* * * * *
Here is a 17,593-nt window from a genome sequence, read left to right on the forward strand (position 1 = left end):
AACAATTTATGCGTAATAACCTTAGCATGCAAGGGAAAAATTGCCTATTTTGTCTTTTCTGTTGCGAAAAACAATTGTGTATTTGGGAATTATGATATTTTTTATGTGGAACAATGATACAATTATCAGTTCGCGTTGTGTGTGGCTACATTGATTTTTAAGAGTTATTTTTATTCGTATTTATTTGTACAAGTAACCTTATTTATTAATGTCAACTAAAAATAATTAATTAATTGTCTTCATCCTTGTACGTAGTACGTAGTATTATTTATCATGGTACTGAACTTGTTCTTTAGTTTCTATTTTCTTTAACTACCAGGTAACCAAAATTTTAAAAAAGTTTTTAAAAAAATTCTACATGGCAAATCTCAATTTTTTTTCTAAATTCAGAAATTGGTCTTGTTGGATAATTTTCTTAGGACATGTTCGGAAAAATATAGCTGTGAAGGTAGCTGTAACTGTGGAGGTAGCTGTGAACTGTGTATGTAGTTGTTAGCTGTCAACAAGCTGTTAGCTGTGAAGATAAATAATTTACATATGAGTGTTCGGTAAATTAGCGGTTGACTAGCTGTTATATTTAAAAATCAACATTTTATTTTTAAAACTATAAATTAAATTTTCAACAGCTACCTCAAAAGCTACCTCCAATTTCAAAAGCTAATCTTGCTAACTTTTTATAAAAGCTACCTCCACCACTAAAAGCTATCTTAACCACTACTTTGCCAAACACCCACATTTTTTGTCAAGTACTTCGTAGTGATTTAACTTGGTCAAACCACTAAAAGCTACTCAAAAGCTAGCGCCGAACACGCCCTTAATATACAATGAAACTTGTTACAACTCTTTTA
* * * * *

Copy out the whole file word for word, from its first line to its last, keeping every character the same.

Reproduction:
Here is a 17,593-nt window from a genome sequence, read left to right on the forward strand (position 1 = left end):
AACAATTTATGCGTAATAACCTTAGCATGCAAGGGAAAAATTGCCTATTTTGTCTTTTCTGTTGCGAAAAACAATTGTGTATTTGGGAATTATGATATTTTTTATGTGGAACAATGATACAATTATCAGTTCGCGTTGTGTGTGGCTACATTGATTTTTAAGAGTTATTTTTATTCGTATTTATTTGTACAAGTAACCTTATTTATTAATGTCAACTAAAAATAATTAATTAATTGTCTTCATCCTTGTACGTAGTACGTAGTATTATTTATCATGGTACTGAACTTGTTCTTTAGTTTCTATTTTCTTTAACTACCAGGTAACCAAAATTTTAAAAAAGTTTTTAAAAAAATTCTACATGGCAAATCTCAATTTTTTTTCTAAATTCAGAAATTGGTCTTGTTGGATAATTTTCTTAGGACATGTTCGGAAAAATATAGCTGTGAAGGTAGCTGTAACTGTGGAGGTAGCTGTGAACTGTGTATGTAGTTGTTAGCTGTCAACAAGCTGTTAGCTGTGAAGATAAATAATTTACATATGAGTGTTCGGTAAATTAGCGGTTGACTAGCTGTTATATTTAAAAATCAACATTTTATTTTTAAAACTATAAATTAAATTTTCAACAGCTACCTCAAAAGCTACCTCCAATTTCAAAAGCTAATCTTGCTAACTTTTTATAAAAGCTACCTCCACCACTAAAAGCTATCTTAACCACTACTTTGCCAAACACCCACATTTTTTGTCAAGTACTTCGTAGTGATTTAACTTGGTCAAACCACTAAAAGCTACTCAAAAGCTAGCGCCGAACACGCCCTTAATATACAATGAAACTTGTTACAACTCTTTTA